Thursday, July 22, 2010

A Massive Star Revealed

Giant stellar nursery surrounding the new star NGC 3603
A team of astrophysicists, under the leadership of Paul Crowther, has revealed to the world, two young cluster of stars, NGC 3603 and RMC 136a. The twins are found fit to be called the "Super-heavy weight champions" of the observable parts of the Universe.

The crew of astronomers has used European Southern Observatory(ESO)'s Very Large Telescope(VLT) as well as archival data from the NASA/ESA Hubble Space Telescope to analyse the different parameters of the newly discovered stars. The statistically verified data put forth by the crew about the masses and luminous intensity, surprises the astronomers all over the world.

Out of the two, the star NGC 3603 seems to be a cosmic factory from where a cluster of stars frantically emanate, from the nebula's extended clould of gas and dust, located 22,000 light years from the Sun.

The Massive star clusters on Large Megallanic Cloud.
It's counter-part RMC 136a(fondly called R136) is found to be another cluster of hot and massive stars, well located inside the Tarantula Nebula, in the large Megallanic Cloud, at a distance of 165,000 light years from the sun. It is also noteworth that this Megallanic Cloud, is one of the neighboring galaxies of our Milky way.

The team has also put forth a sum-up data of the images captured by the ESO's VLT which reveal that these stars weigh 265 times the mass of the sun. This data has traumatized several scientists and astronomers who reckoned that the most massive of all stars would not weigh more than 150 solar masses.
To their surprise, the birth masses of these two stars, estimated by the crew is close to 320 solar masses.

"Unlike humans, these stars are born heavy and lose weight as they age" says, Dr.Paul Crowther, Astrophysicist. Yup. It makes a point, though seems to be funny.

"Being a little over a million years old, the most extreme star R136a1 is already 'middle-aged' and has undergone an intense weight loss programme, shedding a fifth of its initial mass over that time, or more than fifty solar masses", added Dr.Paul Crowther.

What if such a massive star be taking the place of our sun?? Mind-blowing, isn't it??

"Its high mass would reduce the length of the Earth's year to three weeks, and it would bathe the Earth in incredibly intense ultraviolet radiation, rendering life on our planet impossible," says Rapheal Hirschi from Keele University, who was one among the crew members.

Not just this discovery, but the team has also predicted how massive a star could be, withing this cluster. "The smallest stars are limited to more than about eighty times more than Jupiter, below which they are ‘failed stars’ or brown dwarfs," says Olivier Schnurr, from the Astrophysikalisches Institut Postdam.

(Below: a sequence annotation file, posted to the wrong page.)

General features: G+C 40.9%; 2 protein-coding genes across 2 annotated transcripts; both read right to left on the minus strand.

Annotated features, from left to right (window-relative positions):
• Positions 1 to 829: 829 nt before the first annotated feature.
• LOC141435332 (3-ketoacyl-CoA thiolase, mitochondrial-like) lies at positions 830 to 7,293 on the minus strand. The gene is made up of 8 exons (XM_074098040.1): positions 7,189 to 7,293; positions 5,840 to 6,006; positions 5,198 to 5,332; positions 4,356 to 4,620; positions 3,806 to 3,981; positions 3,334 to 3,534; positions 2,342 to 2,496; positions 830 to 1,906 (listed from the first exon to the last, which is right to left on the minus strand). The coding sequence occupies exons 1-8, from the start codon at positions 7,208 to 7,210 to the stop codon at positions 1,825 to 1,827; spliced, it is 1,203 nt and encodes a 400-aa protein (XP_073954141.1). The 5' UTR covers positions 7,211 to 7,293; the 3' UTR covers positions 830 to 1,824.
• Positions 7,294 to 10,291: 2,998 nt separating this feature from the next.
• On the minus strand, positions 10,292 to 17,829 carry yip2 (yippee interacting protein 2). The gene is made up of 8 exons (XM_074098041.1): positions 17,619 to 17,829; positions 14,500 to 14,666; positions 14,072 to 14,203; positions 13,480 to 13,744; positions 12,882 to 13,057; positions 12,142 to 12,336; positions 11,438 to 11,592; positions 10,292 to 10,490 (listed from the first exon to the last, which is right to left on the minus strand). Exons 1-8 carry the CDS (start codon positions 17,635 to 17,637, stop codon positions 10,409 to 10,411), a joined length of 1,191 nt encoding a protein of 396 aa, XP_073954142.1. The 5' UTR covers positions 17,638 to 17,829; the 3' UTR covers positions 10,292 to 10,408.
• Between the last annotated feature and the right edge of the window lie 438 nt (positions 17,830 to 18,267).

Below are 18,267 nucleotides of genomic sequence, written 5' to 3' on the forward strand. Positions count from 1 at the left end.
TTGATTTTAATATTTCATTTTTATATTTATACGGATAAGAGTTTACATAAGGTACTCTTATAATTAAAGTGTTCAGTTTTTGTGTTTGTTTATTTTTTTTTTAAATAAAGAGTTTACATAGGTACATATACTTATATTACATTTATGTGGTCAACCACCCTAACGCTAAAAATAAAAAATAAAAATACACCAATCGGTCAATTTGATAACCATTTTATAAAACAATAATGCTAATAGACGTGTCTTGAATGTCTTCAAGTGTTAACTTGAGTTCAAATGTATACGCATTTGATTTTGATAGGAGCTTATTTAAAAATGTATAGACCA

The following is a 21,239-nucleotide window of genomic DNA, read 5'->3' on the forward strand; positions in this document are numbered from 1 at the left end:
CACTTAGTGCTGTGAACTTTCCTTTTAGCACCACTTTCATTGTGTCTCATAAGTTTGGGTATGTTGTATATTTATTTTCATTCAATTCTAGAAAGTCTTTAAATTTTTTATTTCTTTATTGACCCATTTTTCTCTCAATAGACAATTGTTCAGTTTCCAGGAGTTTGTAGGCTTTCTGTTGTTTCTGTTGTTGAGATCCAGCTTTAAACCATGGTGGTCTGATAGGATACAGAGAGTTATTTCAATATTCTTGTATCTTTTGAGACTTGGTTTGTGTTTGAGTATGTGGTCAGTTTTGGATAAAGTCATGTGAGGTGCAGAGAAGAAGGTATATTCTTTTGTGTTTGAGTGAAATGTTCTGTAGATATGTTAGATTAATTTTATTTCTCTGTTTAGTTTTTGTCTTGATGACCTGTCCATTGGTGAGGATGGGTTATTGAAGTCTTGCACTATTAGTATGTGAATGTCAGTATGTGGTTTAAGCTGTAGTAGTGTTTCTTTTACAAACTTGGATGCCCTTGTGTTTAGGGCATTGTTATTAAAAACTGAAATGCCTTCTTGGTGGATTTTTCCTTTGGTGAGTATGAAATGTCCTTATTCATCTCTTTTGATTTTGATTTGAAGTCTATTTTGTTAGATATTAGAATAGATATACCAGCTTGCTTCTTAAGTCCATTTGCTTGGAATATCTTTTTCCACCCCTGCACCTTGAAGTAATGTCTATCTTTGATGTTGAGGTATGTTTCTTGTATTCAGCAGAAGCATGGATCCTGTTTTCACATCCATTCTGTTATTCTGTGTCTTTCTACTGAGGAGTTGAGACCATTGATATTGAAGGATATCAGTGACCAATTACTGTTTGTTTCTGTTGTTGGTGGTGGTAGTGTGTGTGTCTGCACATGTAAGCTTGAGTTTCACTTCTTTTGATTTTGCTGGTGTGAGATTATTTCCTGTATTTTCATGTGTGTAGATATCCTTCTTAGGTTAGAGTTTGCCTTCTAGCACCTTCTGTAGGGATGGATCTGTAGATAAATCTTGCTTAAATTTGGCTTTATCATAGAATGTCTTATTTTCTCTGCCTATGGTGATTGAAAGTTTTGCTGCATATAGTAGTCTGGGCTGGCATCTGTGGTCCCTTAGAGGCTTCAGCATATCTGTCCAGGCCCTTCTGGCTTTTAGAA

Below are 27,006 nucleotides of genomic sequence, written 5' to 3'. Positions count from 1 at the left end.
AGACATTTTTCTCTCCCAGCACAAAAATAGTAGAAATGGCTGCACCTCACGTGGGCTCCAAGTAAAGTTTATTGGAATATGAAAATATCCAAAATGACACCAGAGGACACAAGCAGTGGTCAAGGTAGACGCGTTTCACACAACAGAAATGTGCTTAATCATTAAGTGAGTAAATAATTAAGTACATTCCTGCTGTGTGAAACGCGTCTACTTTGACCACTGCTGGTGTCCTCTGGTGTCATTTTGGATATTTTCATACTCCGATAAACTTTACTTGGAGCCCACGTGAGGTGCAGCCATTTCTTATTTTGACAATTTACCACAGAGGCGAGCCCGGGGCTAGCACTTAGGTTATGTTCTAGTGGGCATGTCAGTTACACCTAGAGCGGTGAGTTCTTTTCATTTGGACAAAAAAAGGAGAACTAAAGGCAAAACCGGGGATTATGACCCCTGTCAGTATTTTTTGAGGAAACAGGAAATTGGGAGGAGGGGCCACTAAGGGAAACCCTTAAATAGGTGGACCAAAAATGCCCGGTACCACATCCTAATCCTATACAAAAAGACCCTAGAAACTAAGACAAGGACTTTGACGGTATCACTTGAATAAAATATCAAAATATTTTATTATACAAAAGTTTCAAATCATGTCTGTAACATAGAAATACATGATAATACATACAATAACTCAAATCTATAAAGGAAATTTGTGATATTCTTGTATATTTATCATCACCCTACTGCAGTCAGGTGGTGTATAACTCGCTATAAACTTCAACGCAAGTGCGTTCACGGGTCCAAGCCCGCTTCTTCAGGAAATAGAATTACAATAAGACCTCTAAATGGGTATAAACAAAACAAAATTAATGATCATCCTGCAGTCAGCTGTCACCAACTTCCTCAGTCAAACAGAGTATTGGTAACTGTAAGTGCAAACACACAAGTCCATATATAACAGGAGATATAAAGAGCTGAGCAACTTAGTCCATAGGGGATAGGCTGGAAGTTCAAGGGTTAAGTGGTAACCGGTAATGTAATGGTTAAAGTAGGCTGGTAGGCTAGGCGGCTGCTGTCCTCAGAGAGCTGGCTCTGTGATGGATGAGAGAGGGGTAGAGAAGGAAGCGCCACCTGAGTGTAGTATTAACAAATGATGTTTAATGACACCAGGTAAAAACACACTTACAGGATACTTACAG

As the Indian Astrophysicist Dr.Subrahmaniyan Chandrasekhar quoted, less massive stars, having their masses less than 8 solar masses would shed enough mass, eventually become white dwarf. He has also added that more massive star of masses close to 150 solar masses would ultimately become either neutron-star or a black-hole. This theory is well known to the world as "Chandrasekhar's limit". Now the question is about the stability and existence of these lately discovered stars which weigh almost 300 solar masses. This fact poses the previous theory, a contradiction, which would be solved soon, I guess.

But the sad part about these stars is that they will "die soon". Yup. But don't panic. In astronomy, 3 million years is really short. And that could be the clue. Small life-span of these stars could be the reason why such massive stars are not being witnessed then and there. These are rare and are found only on densest clusters of the Universe. 

But, what is the use of these stars being several times luminous than the sun?? People of this generation never show any interest in comprehending  these kind of stars. Instead, they show a huge craze on cine-stars and pop-stars. Cheers. \m/


  1. Had seen it in the newspaper but didn't feel like reading. You've made it a far more interesting read :-)

  2. Thank you Indrajit. It is the comments, you give, which makes me passionate on writing.

    As you know, writing science is a difficult task to do, because 7 out of 10 feels it dry. So, science writers like me should rely upon the encouragements and words of appreciation given by some readers like you.

    I happened to see your article "Top ten reasons for Blogging". That was very nice. In fact, it has been nicely presented with some sense of logic, speckled with fun and sarcasm. Really interesting.

    regards, Varadha Yamunan...\m/